Kooperative Planung 2015
If we understand the city as not merely a series of houses, streets, and squares all densely located in one place, but as the product of social negotiation processes, a complexity becomes manifest, which is difficult to comprehend with conventional planning methods. The actors involved in the production of the city seem overwhelmed by this situation. In order to develop adequate solutions to complex problems within the context of planning, urban practice must be examined on site and local expertise has to be included in the planning process.
At the end of 2014, the Free and Hanseatic City of Hamburg published two concepts in context with current plans that deal with urban development in the eastern part of Hamburg. Both designs show substantive parallels, but were developed largely independent of one another. The development concept “Upstream on the Elbe and Bille,” initiated and developed by municipal authorities, is dedicated mainly to a spatial vision for this area of Hamburg. The “Alliance for the Neighborhoods” was conceived largely autonomously by different actors in the housing sector and is a presentation of the topology of the areas to be developed. In other words, ideas have been developed that demonstrate how urban development can be organized in a different way. Both concepts focus on the development of new residential space and create possibilities for a functional mix of working and living. Both concepts emphasize how their objectives are to be achieved in a collaborative process. For example in the development concept “Upstream on the Elbe and Bille”: “Urban and private housing industry work together with the relevant authorities, the district, and the citizens to build new, affordable housing, the necessary infrastructure, and to design the living environment. Residents, business owners, and neighborhood initiatives are on site, designing Hamburg’s Eastend by means of commitment and local investments.” (FHH 2014: 16)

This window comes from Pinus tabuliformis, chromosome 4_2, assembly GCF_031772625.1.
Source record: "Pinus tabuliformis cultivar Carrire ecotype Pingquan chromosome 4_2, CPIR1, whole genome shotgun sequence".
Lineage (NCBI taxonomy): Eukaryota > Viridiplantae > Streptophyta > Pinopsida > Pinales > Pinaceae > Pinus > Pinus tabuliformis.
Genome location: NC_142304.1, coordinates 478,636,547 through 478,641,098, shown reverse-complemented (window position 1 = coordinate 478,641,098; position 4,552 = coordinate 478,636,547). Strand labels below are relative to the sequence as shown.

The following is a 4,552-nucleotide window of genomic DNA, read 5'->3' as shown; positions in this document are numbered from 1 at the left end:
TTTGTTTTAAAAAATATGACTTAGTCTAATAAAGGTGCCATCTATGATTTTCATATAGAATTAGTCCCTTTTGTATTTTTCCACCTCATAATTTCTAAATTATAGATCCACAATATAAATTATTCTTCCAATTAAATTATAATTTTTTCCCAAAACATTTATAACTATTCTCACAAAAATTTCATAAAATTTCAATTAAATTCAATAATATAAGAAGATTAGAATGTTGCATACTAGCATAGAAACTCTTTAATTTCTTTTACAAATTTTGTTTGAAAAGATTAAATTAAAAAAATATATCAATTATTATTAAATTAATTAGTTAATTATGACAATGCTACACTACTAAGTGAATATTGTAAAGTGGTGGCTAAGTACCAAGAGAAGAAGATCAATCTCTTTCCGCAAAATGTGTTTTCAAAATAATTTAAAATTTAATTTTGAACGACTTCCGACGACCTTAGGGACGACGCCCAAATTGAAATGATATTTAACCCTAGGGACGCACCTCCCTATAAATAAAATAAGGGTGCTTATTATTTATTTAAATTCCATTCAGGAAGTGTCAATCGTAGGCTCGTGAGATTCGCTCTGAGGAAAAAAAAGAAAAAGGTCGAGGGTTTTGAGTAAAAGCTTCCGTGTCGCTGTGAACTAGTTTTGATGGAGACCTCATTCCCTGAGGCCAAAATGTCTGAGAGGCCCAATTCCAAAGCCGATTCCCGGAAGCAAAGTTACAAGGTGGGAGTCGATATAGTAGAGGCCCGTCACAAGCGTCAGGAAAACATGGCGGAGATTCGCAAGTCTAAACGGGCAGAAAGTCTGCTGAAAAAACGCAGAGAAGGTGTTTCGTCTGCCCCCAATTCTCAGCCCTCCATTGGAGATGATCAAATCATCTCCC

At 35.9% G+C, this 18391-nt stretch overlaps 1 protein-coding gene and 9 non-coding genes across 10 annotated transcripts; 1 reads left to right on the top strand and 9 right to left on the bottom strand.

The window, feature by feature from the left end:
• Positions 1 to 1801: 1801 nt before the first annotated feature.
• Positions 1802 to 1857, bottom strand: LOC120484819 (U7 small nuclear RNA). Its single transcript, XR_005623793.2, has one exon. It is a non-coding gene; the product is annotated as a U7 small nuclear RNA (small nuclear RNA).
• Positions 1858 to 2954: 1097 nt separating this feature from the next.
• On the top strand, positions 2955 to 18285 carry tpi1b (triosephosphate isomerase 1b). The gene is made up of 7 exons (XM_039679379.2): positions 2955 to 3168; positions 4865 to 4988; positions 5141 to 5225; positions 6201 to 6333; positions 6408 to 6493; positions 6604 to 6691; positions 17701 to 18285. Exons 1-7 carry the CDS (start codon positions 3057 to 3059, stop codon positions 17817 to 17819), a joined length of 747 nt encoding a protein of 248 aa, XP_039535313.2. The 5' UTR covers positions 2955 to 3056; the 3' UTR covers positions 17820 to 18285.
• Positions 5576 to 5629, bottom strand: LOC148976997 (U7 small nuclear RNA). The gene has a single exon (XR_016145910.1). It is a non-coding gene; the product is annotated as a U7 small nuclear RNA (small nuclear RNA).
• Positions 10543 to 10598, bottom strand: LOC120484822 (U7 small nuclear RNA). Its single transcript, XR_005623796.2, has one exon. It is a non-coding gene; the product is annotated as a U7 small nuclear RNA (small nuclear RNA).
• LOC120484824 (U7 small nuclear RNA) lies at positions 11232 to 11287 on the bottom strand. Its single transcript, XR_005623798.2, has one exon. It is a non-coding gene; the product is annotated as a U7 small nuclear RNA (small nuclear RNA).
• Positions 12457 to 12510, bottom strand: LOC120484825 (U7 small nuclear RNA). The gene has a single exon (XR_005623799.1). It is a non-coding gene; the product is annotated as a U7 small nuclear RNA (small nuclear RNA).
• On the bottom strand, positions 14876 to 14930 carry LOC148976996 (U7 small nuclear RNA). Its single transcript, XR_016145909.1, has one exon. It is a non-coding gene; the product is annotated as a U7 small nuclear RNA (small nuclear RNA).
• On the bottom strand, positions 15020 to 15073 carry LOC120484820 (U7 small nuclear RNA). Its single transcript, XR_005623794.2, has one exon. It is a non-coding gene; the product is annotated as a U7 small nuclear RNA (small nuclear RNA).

The chief architect of the city of Hamburg, Jörn Walter, is even talking about a “revolution” (Walter 2014: 17) in urban development.
In this context, the question arises as to what extent these desired cooperative process — involving housing industry, public authorities, the public, and commercial enterprises — may be able to use the knowledge and skills of the individual players, in order to better consider the complexity involved in the planning process in context with a relational understanding of space. This leads to the research question of this study: To what extent can cooperation in planning processes be an approach to account for the complexity resulting from a relational understanding of space?
This has been examined with reference to the “Upstream on the Elbe and Bille” and “Alliance for the Neighborhoods” concepts in this work, and put in context with the current practice of urban development in the field study of Rothenburgsort-West.
Freie und Hansestadt Hamburg (Hrsg.). (2014). Stromaufwärts an Elbe und Bille: Wohnen und urbane Produktion in Hamburg Ost. Hamburg.
Walter, J. (2015). Von der Vision zur Wirklichkeit. In Freie und Hansestadt Hamburg, Behörde für Stadtentwicklung und Umwelt (BSU) (Ed.), Stadtwerkstatt 8: „Stromaufwärts an Elbe und Bille“ - Vorstellung und Diskussion des Konzeptes. Hamburg